advertisement

advertisement

No Thanks
Let
Keep In Touch With MarthaStewart.com

Sign up and we'll send inspiration straight to you.

Martha Stewart takes your privacy seriously. To learn more, please read our Privacy Policy.

  1. Come to Light

    Hide

    Here's an illuminating way to point guests to the party: Put your house number in lights. Download our number templates, print, and cut out. Trace each digit onto the side of a cardboard gift box. Using a craft knife, cut out numbers. Tape vellum to interior of cut sides. Set boxes outside, placing a battery-operated push light inside each to illuminate the digits.

    Source
    Martha Stewart Living, January 2007
    More Bright Ideas
  2. Sliding Storage

    Hide

    Normally used in kitchens, a pull-out pantry becomes a shoe closet when the shelves are installed at an angle; professional assistance is recommended for this project. Nonskid shelf liners prevent pairs from sliding when the unit moves.

    Source
    Martha Stewart Living, January 2009
  3. Botanical Door Border

    Hide

    Dusty miller, known for its velvety foliage, is small enough to be pressed in a telephone book. When dried, the leaf fronts turn silvery white, while the backs go gray. Both are on view in figure-eight garlands, which flank a doorway in the style of architectural moldings. 

    The leaves are affixed to plum-colored rice paper and laid under glass in inexpensive clip frames.

    See More Plant-Pressing How-Tos

    How To Build a Plant Press

    Sources
    Clip Frames (23 1/2" by 9 3/4" ), from ikea.com

    Source
    Martha Stewart Living, April 2010
  4. Hollister House English Garden

    Hide

    Located stateside in the charming town of Washington, Connecticut, is a true gardening wonder: a quintessentially English garden.

    Hollister House Garden, named after the 1760 house around which it is built, was created by art and antiques dealer George Schoellkopf in the manner of such famous English landscapes as Sissinghurst and Great Dixter: formal in its structure, yet rather wild in its style of planting.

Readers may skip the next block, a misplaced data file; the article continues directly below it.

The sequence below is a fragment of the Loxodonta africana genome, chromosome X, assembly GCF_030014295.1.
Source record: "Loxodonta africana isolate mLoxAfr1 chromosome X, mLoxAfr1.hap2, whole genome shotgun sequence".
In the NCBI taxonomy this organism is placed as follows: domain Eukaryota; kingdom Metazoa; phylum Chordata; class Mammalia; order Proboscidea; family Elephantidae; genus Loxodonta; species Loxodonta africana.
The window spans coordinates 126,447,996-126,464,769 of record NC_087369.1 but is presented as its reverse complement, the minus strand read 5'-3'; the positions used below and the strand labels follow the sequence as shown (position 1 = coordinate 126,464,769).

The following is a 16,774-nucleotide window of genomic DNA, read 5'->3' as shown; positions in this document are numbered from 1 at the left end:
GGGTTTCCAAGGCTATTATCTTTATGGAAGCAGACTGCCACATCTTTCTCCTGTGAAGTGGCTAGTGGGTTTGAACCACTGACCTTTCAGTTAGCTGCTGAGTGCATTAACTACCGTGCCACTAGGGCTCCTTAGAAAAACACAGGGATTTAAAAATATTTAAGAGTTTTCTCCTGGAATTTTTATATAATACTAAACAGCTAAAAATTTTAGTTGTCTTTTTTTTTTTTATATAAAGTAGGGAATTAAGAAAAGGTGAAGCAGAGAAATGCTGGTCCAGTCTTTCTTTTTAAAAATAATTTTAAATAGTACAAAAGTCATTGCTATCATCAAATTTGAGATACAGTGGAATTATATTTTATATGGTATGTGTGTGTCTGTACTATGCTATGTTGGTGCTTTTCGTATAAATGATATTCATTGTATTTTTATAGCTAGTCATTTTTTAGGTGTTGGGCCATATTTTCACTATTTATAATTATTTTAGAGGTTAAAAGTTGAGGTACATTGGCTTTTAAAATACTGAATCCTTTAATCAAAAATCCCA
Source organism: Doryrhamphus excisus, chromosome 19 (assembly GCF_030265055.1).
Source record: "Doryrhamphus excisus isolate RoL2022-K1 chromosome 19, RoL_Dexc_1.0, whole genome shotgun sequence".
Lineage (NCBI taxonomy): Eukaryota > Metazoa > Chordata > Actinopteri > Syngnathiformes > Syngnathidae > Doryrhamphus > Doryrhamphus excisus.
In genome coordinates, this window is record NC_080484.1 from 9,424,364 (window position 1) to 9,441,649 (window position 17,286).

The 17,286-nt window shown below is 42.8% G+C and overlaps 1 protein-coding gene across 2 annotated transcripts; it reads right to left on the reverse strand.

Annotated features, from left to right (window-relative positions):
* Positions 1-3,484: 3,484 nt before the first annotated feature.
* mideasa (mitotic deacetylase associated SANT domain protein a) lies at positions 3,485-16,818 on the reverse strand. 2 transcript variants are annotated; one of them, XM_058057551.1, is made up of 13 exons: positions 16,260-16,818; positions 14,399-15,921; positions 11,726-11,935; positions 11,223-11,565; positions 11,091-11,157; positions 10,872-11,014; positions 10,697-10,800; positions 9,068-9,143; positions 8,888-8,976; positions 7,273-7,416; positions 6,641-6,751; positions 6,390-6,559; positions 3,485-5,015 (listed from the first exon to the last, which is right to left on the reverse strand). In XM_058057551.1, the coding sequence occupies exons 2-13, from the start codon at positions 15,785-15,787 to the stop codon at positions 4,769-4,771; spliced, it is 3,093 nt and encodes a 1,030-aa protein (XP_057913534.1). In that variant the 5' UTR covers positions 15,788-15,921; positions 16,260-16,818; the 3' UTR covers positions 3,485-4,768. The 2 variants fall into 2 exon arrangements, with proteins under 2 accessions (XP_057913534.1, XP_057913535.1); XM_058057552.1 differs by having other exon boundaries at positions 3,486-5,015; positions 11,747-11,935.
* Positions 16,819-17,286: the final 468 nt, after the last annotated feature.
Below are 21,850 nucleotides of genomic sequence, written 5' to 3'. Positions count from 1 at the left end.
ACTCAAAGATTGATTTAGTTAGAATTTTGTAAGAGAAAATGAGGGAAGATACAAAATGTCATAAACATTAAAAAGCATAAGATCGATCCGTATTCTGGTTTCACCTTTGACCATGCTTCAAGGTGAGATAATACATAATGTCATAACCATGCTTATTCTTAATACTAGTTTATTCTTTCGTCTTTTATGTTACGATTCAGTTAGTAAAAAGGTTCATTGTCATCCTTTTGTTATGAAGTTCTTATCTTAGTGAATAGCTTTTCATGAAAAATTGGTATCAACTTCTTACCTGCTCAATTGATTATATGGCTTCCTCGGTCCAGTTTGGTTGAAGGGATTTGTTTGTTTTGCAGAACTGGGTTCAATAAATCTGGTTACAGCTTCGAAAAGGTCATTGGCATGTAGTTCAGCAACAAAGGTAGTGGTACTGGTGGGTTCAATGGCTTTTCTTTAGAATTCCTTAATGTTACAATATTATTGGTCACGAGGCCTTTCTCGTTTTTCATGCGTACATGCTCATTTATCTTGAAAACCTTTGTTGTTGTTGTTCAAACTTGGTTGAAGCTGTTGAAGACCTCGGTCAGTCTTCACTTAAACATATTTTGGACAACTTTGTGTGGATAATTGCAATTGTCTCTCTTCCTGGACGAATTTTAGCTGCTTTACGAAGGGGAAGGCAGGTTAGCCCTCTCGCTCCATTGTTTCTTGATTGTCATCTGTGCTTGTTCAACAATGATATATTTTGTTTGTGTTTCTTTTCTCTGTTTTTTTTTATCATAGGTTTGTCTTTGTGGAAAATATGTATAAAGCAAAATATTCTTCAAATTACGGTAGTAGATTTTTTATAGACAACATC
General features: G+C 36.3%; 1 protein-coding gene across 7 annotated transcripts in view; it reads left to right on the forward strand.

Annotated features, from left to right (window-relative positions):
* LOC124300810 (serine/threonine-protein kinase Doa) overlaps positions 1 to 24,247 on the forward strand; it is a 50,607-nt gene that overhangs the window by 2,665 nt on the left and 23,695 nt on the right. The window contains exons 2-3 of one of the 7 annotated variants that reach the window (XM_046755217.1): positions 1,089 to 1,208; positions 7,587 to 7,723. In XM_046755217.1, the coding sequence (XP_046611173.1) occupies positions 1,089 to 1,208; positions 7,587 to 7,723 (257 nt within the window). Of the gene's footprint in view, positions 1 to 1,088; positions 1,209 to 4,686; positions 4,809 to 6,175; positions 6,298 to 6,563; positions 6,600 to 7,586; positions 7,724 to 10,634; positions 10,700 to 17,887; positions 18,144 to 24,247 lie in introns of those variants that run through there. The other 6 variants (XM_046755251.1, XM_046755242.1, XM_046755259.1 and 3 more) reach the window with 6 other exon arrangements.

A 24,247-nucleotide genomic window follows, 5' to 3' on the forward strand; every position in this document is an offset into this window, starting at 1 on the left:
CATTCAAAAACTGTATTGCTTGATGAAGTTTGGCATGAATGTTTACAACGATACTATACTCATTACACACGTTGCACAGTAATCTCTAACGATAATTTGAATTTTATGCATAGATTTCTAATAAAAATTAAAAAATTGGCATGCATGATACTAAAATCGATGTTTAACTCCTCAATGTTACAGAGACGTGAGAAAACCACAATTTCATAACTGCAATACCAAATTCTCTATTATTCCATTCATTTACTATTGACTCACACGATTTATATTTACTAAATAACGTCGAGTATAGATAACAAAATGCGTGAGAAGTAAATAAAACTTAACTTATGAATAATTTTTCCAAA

Source
    The Martha Stewart Show, May 2010
  5. By A Thread

    Hide

    Sometimes the perfect thread for a sewing project comes on a spool that's imperfectly sized for your sewing machine. The solution: Place the spool in a heavy mug, and position it on your work surface directly underneath the spool pin. Take hold of the thread end, and hook it over the spool pin before threading it into the machine as usual (the thread should form a 90-degree angle); the thread will unravel smoothly as you work.

    Source
    Martha Stewart Living, March 2008
  6. Hiding Supplies

    Hide

    Keep laundry supplies tidy and out of sight with built-in shelves and a curtain that can be pulled across them when the laundry is done. Mothballs and cedar chips are stored in canning jars, and little bars of soap are kept in airtight containers. Towels for drying hand-washables are stacked on one shelf. Special stain remedies are kept together in a galvanized metal box; detergent is in a large plastic container with a scoop for easy measuring.

    Source
    Organizing Good Things 2004
  7. More Home & Garden Ideas